Can anyone tell me about my pearls?

Barbara Del Carlo

New Member
Jan 2, 2024
We received this string of pearls as a wedding gift in 1970. Because of who gave them to us we assume they were rather expensive and valuable. I wore them on our wedding day and several times since for important occasions they need a bit of repair because the clasp thread broke off and a couple of the pearls are missing. They’re in the original box from Furuya, Chicago. Can anyone give me any information about them? Would anyone have an idea of what they would be worth and what the market is now for pearls? Thank you.
You have a lovely graduated necklace of akoya pearls. Is the center pearl around 7mm and the end pearls around 3mm? That would have been a common range. Nowadays akoya necklaces tend to be a straight size, with up to a 0.5mm difference between the largest and smallest pearls, e.g. 6.5mm-7.0mm or 7.0mm-7.5mm.

Akoya pearls are valuable (and recently the price has skyrocketed because of various factors), but not so valuable that they need to be saved for special occasions! I hope you will feel free to wear them more often after having them restrung! Pearls benefit from being worn. Moisture is good for them and helps them to maintain their luster.

I think their main value is sentimental value, because of their being your wedding pearls! How can you put a price on that? My own wedding pearls were high end imitations (Majorica) but I still treasure them because I wore them on that special day.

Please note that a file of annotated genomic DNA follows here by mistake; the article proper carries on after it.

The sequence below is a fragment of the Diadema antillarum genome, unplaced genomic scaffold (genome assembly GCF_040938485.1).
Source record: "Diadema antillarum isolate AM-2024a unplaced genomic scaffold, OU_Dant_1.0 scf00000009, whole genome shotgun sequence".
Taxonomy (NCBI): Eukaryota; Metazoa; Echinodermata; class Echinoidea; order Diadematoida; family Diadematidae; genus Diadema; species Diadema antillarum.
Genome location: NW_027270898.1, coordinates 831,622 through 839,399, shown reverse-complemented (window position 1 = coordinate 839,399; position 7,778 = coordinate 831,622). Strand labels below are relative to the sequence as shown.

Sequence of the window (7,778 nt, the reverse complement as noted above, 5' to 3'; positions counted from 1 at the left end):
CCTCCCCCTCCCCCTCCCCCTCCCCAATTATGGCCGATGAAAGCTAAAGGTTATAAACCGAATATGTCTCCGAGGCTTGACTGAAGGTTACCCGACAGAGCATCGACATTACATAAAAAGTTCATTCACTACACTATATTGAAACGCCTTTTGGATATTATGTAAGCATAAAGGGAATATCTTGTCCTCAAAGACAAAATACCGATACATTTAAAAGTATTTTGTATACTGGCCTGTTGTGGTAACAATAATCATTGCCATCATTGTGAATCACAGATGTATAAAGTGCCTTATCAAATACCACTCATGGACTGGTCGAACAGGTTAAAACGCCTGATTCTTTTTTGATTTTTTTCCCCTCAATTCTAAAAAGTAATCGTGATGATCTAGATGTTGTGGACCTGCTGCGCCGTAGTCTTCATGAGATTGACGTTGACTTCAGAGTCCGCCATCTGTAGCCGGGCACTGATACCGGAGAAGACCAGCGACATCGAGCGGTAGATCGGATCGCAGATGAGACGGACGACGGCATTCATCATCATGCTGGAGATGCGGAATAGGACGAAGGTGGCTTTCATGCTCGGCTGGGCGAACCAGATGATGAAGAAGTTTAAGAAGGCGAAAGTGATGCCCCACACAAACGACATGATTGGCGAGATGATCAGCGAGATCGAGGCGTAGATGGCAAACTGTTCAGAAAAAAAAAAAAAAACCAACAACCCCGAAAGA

Then there is replacement value-- what it would cost to buy another similar stand. That is usually for insurance purposes, but I don't recommend insuring these. If you ever lost the strand and wanted to have a strand made up just like it, it could actually cost more than you'd expect, because graduated akoya strands are not in vogue now. The jeweler would have to have access to a wide range of akoya pearl sizes, and most jewelers do not maintain that in stock.

Then there is resale value -- but you are not looking to sell them, I don't think? However, if at some point you do want to sell them, just look on eBay at SOLD listings of vintage akoya graduated necklaces to see what a similar stand has sold for recently. That will show you what people are tending to be willing to pay for such a necklace. It is probably less than you think. Pearls do not hold value on resale, unless they are a premium brand like Mikimoto or historic/"important" pearls.

I count 40 pearls to the left of the center pearl and 39 pearls to the right of the center pearl. So it looks like maybe you just lost the one end pearl along with the other end of the clasp (or do you have the other end of the clasp?) You could have them restrung with the remaining pearls and just adjust where you put the clasp at the back of your neck so it hangs straight, or you could remove one pearl from the other side if you want it to be more symmetrical and a bit shorter. The end pearls are very small so it would not be much shorter. Alternatively you could try to get a replacement end pearl. However, pearls acquire a patina as they get older and you may find that a replacement pearl does not match perfectly, and once again the jeweler would have to have a pearl in that size in stock. I think it's easier to omit it.

If you think you might like to restring them yourself-- a lot of us do that-- see the stringing tutorial and videos that are stickies on the Lowly Beaders Club:
Also there is a discussion thread about Furuya you may find interesting: